Posts: 11,170
Default French urban policing observed

A short article based on a new book:
Quote:
The following is an excerpt from Didier Fassin's Enforcing Order: An Ethnography of Urban Policing, a study conducted over 15 months of field work that depicts the hostile relationship between youths and police in riotous France. Fassin, an ethnographer, worked closely with anti-crime squads in one of the largest precincts in the Paris region to show a unique perspective into the lives of police tasked with enforcing social order in the name of public security.
Link:http://www.policeone.com/training/ar...volatile-city?

The French state has a long history of confronting dissent, protest and apparently what other LE agencies would call anti-social behavior. Their approach is far from 'community policing' as this passage shows:
Quote:
As to the relationship between the local population and law enforcement, it was consistently deteriorating. There were constant stops and frisks, always targeting the same young men, which had no effect on illegal activities but raised tensions. When a resident called the police about a mundane problem such as a noisy gathering in a square, the response was so brutal and, ultimately, counterproductive that most had given up making complaints.
__________________
davidbfpo
davidbfpo is offline   Reply With Quote
Old 01-20-2014   #31
AdamG
Council Member
 
AdamG's Avatar
 
Join Date: Dec 2005
Location: Hiding from the Dreaded Burrito Gang
Posts: 2,168
Default

Quote:
French interior minister warned on Sunday that the possibility of terror attacks by the hundreds of European jihadists returning home from Syria represents "the greatest danger we will have to face in the coming years".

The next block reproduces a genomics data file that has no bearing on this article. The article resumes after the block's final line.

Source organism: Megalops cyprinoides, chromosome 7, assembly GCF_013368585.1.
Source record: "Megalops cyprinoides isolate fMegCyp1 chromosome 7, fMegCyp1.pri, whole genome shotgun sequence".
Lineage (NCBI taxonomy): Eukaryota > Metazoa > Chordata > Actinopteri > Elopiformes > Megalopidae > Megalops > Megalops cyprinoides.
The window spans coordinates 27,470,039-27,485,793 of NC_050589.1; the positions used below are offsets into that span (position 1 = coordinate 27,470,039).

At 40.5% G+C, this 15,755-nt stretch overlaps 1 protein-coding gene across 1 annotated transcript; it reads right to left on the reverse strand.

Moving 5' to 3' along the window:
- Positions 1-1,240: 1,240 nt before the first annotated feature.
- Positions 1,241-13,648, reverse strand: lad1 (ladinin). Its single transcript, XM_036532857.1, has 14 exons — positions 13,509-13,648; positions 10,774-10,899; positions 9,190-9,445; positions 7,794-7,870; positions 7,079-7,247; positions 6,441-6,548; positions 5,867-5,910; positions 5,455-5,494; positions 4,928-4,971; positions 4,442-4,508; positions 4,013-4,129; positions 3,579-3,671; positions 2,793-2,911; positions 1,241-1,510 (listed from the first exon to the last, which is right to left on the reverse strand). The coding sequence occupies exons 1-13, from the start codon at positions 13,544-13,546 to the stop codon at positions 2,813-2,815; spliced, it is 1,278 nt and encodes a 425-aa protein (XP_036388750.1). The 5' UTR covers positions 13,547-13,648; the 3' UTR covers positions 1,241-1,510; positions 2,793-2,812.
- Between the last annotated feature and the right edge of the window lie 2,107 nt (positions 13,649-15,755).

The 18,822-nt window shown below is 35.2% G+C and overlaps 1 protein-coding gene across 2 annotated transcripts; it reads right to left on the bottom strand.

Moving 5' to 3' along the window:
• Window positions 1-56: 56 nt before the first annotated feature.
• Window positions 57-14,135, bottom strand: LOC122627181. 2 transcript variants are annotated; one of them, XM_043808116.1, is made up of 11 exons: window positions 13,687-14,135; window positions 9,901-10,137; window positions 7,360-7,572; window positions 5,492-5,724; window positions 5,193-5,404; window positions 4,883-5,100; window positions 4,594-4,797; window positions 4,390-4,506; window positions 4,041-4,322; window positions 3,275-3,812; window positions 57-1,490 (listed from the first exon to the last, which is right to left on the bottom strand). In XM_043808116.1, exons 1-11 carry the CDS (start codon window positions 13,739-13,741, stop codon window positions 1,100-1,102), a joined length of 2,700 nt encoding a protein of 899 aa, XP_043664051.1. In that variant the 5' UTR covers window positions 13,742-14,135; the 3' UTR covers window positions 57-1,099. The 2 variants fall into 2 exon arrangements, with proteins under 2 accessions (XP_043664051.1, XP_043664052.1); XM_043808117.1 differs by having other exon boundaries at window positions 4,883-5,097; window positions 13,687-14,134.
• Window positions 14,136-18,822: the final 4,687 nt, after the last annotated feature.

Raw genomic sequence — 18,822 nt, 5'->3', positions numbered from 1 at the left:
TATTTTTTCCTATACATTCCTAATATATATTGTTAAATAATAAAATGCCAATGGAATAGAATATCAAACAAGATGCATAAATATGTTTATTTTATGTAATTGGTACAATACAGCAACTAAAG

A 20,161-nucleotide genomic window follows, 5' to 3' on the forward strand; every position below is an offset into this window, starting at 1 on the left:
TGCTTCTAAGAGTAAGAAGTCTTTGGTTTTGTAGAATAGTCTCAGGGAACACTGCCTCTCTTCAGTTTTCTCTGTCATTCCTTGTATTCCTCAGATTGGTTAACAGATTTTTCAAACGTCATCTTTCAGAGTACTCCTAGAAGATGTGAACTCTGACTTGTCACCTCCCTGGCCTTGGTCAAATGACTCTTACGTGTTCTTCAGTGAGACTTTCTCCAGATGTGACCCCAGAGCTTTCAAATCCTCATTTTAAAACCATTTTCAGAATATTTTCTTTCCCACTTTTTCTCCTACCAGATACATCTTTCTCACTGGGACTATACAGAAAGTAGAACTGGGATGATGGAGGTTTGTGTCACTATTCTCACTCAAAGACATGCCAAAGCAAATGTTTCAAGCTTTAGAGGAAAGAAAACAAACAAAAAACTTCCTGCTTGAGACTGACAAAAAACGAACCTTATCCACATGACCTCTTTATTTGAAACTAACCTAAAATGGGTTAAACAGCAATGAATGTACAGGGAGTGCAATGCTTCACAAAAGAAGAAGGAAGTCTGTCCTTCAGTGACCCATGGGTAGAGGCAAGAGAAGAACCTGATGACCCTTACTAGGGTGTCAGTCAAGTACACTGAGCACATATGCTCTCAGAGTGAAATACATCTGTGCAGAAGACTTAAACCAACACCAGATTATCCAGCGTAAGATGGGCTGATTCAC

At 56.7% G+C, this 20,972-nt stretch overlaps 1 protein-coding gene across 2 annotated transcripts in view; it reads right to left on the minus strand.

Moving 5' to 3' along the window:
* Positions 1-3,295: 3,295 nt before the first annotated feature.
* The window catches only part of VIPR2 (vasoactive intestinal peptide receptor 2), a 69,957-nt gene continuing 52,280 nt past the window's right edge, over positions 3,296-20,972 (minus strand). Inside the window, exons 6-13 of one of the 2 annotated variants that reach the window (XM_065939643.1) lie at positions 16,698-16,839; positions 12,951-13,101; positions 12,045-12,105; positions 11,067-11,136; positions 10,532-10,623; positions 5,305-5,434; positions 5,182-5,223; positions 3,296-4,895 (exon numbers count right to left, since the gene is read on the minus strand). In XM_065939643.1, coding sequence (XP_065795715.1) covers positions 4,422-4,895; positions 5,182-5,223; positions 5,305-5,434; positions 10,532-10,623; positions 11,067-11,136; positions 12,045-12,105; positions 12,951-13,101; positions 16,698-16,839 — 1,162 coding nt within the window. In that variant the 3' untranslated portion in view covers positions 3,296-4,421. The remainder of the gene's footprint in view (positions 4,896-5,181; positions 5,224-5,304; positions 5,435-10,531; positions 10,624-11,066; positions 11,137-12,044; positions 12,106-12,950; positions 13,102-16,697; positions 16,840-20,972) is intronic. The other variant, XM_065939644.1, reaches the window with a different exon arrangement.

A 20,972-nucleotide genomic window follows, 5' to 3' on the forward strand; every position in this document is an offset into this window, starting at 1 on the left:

"We, French and Europeans, could be overwhelmed by this phenomenon, given its scale," Manuel Valls said in a television interview.
http://www.telegraph.co.uk/news/worl...rom-Syria.html
__________________
A scrimmage in a Border Station
A canter down some dark defile
Two thousand pounds of education
Drops to a ten-rupee jezail


http://i.imgur.com/IPT1uLH.jpg
AdamG is offline   Reply With Quote
Old 06-29-2014   #32
davidbfpo
Council Member
 
davidbfpo's Avatar
 
Join Date: Mar 2006
Location: UK
Posts: 11,170
Default The French Intifada: The Long War Between France and Its Arabs

A NYT review of a new book 'The French Intifada: The Long War Between France and Its Arabs' by Professor Andrew Hussey, a British academic based in Paris:http://www.nytimes.com/2014/06/29/bo...ssey.html?_r=0

Hard to find the best quote, so here is one passage:
Quote:
According to one finding, French Muslims make up the largest fraction of European jihadists in Syria. Hussey reports that Muslims are 70 percent of inmates in French prisons — an “engine room of Islamist radicalism.”

Is this a cultural or socioeconomic problem? Hussey argues skillfully against commentators who reduce all discontents to poverty. Both economic and #cultural factors are surely at play. France has struggled with obdurate unemployment rates for a long time, yet the globalization of aggressive Islamic radicalism in past decades merits no less consideration.